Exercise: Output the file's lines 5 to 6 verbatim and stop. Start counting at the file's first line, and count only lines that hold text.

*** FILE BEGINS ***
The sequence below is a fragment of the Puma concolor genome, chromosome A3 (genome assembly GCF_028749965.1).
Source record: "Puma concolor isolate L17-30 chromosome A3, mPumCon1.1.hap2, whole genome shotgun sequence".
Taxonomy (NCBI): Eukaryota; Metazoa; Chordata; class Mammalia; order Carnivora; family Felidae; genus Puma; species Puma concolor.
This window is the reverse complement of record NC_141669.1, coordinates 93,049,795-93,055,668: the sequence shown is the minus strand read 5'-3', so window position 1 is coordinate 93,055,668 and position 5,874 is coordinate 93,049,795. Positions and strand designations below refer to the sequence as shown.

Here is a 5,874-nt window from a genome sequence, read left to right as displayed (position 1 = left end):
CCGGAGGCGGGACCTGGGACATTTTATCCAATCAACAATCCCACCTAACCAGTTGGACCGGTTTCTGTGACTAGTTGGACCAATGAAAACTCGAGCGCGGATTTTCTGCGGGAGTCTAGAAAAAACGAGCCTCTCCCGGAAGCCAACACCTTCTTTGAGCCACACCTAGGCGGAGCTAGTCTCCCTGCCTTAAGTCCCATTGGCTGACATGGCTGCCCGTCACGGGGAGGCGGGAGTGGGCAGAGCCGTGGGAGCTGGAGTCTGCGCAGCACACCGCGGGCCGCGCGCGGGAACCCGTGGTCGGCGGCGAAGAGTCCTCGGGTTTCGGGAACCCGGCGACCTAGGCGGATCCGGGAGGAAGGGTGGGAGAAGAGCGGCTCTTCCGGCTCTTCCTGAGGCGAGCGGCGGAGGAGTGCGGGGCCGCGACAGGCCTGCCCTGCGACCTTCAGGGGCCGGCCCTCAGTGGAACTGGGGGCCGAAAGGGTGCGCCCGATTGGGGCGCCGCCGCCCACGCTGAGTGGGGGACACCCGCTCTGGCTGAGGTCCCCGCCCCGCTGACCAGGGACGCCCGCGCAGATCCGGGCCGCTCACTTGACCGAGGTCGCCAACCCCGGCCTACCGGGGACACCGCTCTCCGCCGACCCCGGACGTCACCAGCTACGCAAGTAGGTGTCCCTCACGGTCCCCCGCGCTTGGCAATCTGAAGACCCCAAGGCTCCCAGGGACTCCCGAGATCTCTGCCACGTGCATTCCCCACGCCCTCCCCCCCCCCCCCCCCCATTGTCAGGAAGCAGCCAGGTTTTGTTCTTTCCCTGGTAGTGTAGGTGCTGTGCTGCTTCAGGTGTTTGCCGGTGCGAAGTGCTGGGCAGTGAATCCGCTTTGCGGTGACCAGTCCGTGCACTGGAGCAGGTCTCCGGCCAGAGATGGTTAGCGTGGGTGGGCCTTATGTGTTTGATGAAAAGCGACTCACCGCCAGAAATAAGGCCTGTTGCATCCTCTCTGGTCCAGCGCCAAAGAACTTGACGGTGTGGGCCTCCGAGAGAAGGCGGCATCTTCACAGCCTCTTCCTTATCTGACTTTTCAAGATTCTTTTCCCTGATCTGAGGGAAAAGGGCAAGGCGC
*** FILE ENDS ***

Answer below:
Here is a 5,874-nt window from a genome sequence, read left to right as displayed (position 1 = left end):
CCGGAGGCGGGACCTGGGACATTTTATCCAATCAACAATCCCACCTAACCAGTTGGACCGGTTTCTGTGACTAGTTGGACCAATGAAAACTCGAGCGCGGATTTTCTGCGGGAGTCTAGAAAAAACGAGCCTCTCCCGGAAGCCAACACCTTCTTTGAGCCACACCTAGGCGGAGCTAGTCTCCCTGCCTTAAGTCCCATTGGCTGACATGGCTGCCCGTCACGGGGAGGCGGGAGTGGGCAGAGCCGTGGGAGCTGGAGTCTGCGCAGCACACCGCGGGCCGCGCGCGGGAACCCGTGGTCGGCGGCGAAGAGTCCTCGGGTTTCGGGAACCCGGCGACCTAGGCGGATCCGGGAGGAAGGGTGGGAGAAGAGCGGCTCTTCCGGCTCTTCCTGAGGCGAGCGGCGGAGGAGTGCGGGGCCGCGACAGGCCTGCCCTGCGACCTTCAGGGGCCGGCCCTCAGTGGAACTGGGGGCCGAAAGGGTGCGCCCGATTGGGGCGCCGCCGCCCACGCTGAGTGGGGGACACCCGCTCTGGCTGAGGTCCCCGCCCCGCTGACCAGGGACGCCCGCGCAGATCCGGGCCGCTCACTTGACCGAGGTCGCCAACCCCGGCCTACCGGGGACACCGCTCTCCGCCGACCCCGGACGTCACCAGCTACGCAAGTAGGTGTCCCTCACGGTCCCCCGCGCTTGGCAATCTGAAGACCCCAAGGCTCCCAGGGACTCCCGAGATCTCTGCCACGTGCATTCCCCACGCCCTCCCCCCCCCCCCCCCCCATTGTCAGGAAGCAGCCAGGTTTTGTTCTTTCCCTGGTAGTGTAGGTGCTGTGCTGCTTCAGGTGTTTGCCGGTGCGAAGTGCTGGGCAGTGAATCCGCTTTGCGGTGACCAGTCCGTGCACTGGAGCAGGTCTCCGGCCAGAGATGGTTAGCGTGGGTGGGCCTTATGTGTTTGATGAAAAGCGACTCACCGCCAGAAATAAGGCCTGTTGCATCCTCTCTGGTCCAGCGCCAAAGAACTTGACGGTGTGGGCCTCCGAGAGAAGGCGGCATCTTCACAGCCTCTTCCTTATCTGACTTTTCAAGATTCTTTTCCCTGATCTGAGGGAAAAGGGCAAGGCGC